Munich was great!
I visited Munich for 8 nights. I was there for work, but I managed to squeeze in a bit of sight seeing and shopping, and I have a report to share. I had never been to Munich before. In fact, I'd never been to Germany before!
Autumn is a beautiful time to visit.
Because I was working, I didn't have a chance to leave the city. I'm definitely motivated to return one day to see more of this beautiful region!
I'll start this post with a project that I made.
I've recently been knitting chemo caps for Knots of Love and I loved one of the hats so much that I ordered yarn to make one for myself. I cast on the day before leaving for Munich, and I finished it on the transatlantic flight. This is a pattern I'd been wanting to make for years, but the chemo cap project finally motivated me to give it a try.
This pattern, called "Anenome" by Cat Bordhi, is a wonderfully funky pattern. I was happy to have this hat in Munich because it was quite chilly. If you read my review (a Ravelry membership is free), you'll see that I modified the pattern somewhat.
I visited two yarn stores, each different, but each wonderful in its own way. Also, the salespeople at both stores were great! English was no problem. The owner at Die Mercerie recommended several fabrics stores. I also want to call out to Marion at Ludwig Beck, who, when I told her I was from San Francisco, wistfully lamented, "I am in crisis. Please wave to the Golden Gate Bridge for me!"
Die Mercerie is within walking distance of the Google Munich office and my hotel so, naturally, this was the first yarn store that I visited.
This charming store has a cafe in the back. I was there three times and, each time, the cafe had knitters amiably chatting and knitting away. They carry a large selection of foreign yarns, including Shibui, Noro, and Koigu, as well as yarns with their own label. They carry tools largely from Merchant and Mills. Check out the Die Mercerie website to see more of their offerings.
Ludwig Beck, a high-end department store that carries beautiful clothing and accessories, also carries yarn. You'll see the large store (6 floors above street level) as you exit the subway at the Marienplatz, right in the center of the city—you can't miss it. At one point the yarn was located in the basement of the main store, but it's now one block away in its own street-level storefront.
A "Kurzwaren & Wolle" shops translates to "Haberdashery and Wool" and the also sell Mettler thread, embroidery floss, trims, elastics, and lots of buttons
They close at 8pm most evenings, and I had exactly one hour to check out the main store and the yarn store. I started in the main store at street level where they carry purses, hats, gloves, and scarves. I bought two lightweight wool scarves and a pair of teal gloves. (I was sorry that I didn't pack gloves when I found myself walking in freezing 30°F weather early Sunday morning. By law, most shops, grocery stores, and restaurants are closed on Sunday in Munich, so nothing was open where I could buy a hot drink, or gloves—anything to warm my frigid hands.)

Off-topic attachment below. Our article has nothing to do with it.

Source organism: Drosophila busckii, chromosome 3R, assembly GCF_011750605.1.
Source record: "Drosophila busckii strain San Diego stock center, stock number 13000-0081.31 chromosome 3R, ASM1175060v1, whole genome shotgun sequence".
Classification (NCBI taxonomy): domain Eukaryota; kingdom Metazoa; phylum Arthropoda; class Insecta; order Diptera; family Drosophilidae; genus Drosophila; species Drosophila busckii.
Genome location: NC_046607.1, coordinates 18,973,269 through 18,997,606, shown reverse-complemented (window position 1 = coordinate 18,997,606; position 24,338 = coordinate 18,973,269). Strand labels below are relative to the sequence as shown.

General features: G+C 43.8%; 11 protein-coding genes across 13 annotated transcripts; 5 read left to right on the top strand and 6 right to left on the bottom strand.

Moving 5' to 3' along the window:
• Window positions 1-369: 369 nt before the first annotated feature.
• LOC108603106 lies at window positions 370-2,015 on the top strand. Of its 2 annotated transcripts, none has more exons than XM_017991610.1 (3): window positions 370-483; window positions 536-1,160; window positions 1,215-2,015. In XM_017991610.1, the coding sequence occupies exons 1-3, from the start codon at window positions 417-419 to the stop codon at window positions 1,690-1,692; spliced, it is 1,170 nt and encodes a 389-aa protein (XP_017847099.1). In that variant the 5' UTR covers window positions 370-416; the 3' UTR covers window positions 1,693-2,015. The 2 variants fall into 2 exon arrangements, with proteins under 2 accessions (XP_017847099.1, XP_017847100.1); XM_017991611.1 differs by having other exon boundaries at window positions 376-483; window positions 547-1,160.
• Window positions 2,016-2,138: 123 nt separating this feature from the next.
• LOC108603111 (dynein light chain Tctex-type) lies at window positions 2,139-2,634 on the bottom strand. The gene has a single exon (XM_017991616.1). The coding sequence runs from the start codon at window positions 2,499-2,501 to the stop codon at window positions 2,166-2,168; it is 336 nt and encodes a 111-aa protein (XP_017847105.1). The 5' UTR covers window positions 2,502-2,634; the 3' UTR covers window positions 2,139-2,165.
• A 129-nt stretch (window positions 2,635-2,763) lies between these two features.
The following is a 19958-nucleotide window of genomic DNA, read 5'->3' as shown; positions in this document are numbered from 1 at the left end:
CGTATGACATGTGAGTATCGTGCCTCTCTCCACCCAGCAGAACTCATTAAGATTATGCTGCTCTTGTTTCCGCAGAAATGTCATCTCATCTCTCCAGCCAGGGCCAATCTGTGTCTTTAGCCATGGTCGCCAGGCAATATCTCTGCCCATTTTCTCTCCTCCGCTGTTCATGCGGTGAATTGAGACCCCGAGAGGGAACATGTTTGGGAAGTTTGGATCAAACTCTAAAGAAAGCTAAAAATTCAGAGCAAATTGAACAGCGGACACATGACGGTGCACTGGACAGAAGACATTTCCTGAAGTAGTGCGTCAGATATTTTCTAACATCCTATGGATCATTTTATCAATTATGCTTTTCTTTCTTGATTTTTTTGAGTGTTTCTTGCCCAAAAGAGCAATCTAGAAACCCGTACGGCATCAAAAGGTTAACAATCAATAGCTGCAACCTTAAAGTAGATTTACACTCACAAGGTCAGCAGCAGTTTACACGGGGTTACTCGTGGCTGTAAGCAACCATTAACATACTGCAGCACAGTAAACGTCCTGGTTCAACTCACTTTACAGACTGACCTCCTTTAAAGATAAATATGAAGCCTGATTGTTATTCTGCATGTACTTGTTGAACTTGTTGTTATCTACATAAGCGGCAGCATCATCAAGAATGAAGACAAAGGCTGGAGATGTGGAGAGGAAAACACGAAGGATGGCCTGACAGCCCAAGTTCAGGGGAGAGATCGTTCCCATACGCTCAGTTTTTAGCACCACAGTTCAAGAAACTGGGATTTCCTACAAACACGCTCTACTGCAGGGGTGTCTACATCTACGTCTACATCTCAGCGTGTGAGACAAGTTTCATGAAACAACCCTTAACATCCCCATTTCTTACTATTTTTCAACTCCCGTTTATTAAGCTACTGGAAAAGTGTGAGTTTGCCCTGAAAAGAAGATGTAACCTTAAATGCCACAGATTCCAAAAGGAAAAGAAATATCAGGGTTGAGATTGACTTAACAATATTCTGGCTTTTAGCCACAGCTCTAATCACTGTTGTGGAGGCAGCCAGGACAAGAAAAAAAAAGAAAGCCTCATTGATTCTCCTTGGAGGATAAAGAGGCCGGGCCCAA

I skipped the rest of the main store to hurry to the yarn store, where I found a bounty of goodies! This store is more than a yarn store—it's also a haberdashery. They have an entire wall of buttons, a large selection of trims and elastics, a large display of Mettler threads (my favorite sewing thread), and embroidery floss.
I admit it.
I landed in Munich late Friday night. Saturday morning, I made a beeline for the Trippens store. And, of course, I wore some Trippens to the Trippen store.
I got there too early and cooled my heels in a nearby cafe.
But finally, they opened.
Margy and I also plan to visit the Trippen store in Paris.
A few more pics from nearby the Trippen store. (It's located in a lovely area near the Ludwig Maximilian University of Munich. I would love to see more of the area but I didn't have the time.)
The center of Munich is an area called Marienplatz. The plaza is where you can find the famous Glockenspiel. The ring around the plaza contains many shops, restaurants, and hotels. Tourists flock to this area, but you'll find lots of Germans, too. I was here several times, but not long enough to fully explore their offerings.
I saw the famous Glockenspiel in action on Sunday morning. I didn't record it, but here's a recording from Youtube:
On Tuesday after work my colleagues, Kathy, Keerti, and I, skipped the conference party and headed to Marienplatz to visit Ludwig Beck and eat. The Marienplatz at night is beautiful!
The shops were closed, of course, but I enjoyed some of the eye candy in the windows!
That's all for now, though I have more to share on Munich. Margy and I arrived in Paris yesterday and it was fabulous to see her! The time changed in Europe last night which gave us another hour to sleep (or blog, as the case may be). We are both posting to Instagram, so check out my feed and Margy's feed.